These days I use sugar bricks to feed my bees in the winter and here’s a quick 2-minute video that demonstrates how I do it.
The following was originally posted on December 7th, 2015, but was edited and updated on October 27th, 2016, to reflect my current practices, such as they are, and could be updated without noticed at any time in the future.
Something weird happened. I got several emails from people asking me what I do to prepare my hives for winter.
I’m no expert, but here’s what I do, and what I do could change entirely by this time next week.
So the big question is: “How do you prepare your hives for winter?”
I noticed something unusual yesterday. I happened to touch the top cover of one of my hives and it seemed warm. Warm on a typical frigid April day in Newfoundland. So I pulled the top off and put my hand on the wood chips in the moisture quilt…
…and that sucker was giving off some serious heat. I’ve felt heat over the moisture quilt in the winter in strong colonies that were clustering near the top, but never this late in the winter. (On a practical level, my winter beekeeping doesn’t end until it’s warm enough to give the bees sugar syrup, if necessary.)
It might not mean anything, but it could mean the queen has been laying and a big batch of brood recently emerged. That’s just a guess.
I took a peek under the moisture quilt and it was packed with bees all over the dry sugar and devouring a pollen patty I threw in about a week ago. I’m not sure what to think, but to feel that much heat coming out of a hive at this time of year — it’s a new one for me.
UPDATE (the next day): After inspecting the hive, I did find a frame a brood, though overall I’d say it’s a fairly small cluster for this time of the year. Whatever is going on, nothing bad seemed to have come from the heat. Strange.
Because they’re hungry for protein. That’s why honey bees eat chicken feed. Especially in the early spring when the queen is laying again and there are more mouths to feed. (Spring is a relative term for beekeepers on the island of Newfoundland.)
I gave my bees pollen patties earlier in the winter and they showed little interest in them. But judging by how intensely they’re digging into the chicken feed (full of protein), I bet they wouldn’t say no to a protein-rich pollen patty right about now.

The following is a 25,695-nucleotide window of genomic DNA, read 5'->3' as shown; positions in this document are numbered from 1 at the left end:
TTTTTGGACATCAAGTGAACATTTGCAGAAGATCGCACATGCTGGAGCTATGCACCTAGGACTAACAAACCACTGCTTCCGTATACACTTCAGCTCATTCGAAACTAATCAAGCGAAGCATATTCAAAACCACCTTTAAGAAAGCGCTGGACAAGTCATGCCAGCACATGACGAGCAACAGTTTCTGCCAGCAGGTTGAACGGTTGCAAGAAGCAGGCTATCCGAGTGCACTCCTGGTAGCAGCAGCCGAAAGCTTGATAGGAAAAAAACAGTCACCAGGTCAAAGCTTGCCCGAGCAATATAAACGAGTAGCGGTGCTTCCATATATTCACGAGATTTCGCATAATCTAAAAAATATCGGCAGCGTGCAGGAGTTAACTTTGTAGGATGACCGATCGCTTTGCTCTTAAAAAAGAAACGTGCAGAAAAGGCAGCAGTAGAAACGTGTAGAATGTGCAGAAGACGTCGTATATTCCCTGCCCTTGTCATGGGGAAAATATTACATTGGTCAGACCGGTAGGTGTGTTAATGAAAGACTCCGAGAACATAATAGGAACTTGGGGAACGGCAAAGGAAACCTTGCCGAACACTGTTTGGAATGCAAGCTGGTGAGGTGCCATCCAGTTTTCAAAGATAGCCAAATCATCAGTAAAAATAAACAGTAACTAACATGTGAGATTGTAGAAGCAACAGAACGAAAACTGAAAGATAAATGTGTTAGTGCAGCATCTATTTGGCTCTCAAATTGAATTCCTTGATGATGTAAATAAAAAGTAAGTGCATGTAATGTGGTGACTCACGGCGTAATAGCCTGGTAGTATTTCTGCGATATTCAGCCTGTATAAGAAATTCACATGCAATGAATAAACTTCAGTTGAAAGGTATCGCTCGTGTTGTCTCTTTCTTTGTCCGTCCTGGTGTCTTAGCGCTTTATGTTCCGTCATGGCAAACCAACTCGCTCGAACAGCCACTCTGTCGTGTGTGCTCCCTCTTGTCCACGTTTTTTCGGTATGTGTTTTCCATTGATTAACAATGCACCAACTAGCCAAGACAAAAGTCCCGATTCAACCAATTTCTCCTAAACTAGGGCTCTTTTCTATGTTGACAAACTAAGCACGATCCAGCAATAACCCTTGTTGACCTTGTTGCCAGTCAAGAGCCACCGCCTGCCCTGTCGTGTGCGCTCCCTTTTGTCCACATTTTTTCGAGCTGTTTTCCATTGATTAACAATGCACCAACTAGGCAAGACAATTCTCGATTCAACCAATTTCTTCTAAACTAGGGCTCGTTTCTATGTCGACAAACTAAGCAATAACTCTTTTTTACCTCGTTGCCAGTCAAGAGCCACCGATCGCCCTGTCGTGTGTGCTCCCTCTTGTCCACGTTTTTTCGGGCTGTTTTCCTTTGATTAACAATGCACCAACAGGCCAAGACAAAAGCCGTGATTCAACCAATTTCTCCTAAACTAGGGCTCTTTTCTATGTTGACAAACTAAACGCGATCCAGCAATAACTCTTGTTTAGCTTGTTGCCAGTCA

April 2019 Postscript: Honey bees are often starving for protein in the early spring before much of anything has flowered. They will dig into anything that looks or smells like protein, including chicken food, dog food, bird feed, a pile of sawdust — you name it, they’ll go for it.
July 2019 Introduction: I don’t add dry sugar to my hives like this anymore. I use sugar bricks instead. However, I’d probably follow this method if I couldn’t use sugar bricks.
I’ve been feeding my bees in the winter for a while now by pouring dry sugar on newspaper over the top bars. Some people refer to this style of feeding as the Mountain Camp Method. I like it because it’s the quickest and easiest method for feeding bees in my particular winter climate.
Although I’ve never had any problems with it, there is some room for improvement. Some people only put newspaper over the back two-thirds of the top bars so that the front is left open for better airflow. That’s an excellent tweak to the method and it works. There’s no urgent need to change it. However, in my experience, the cluster usually breaks through the top bars in the middle and spreads out from there. Most of the moisture — or humid air from the bees’ respiration — flows up from the middle as well. My little tweak is to create a hole in the middle of the sugar for better ventilation and to give the bees easier access to the sugar.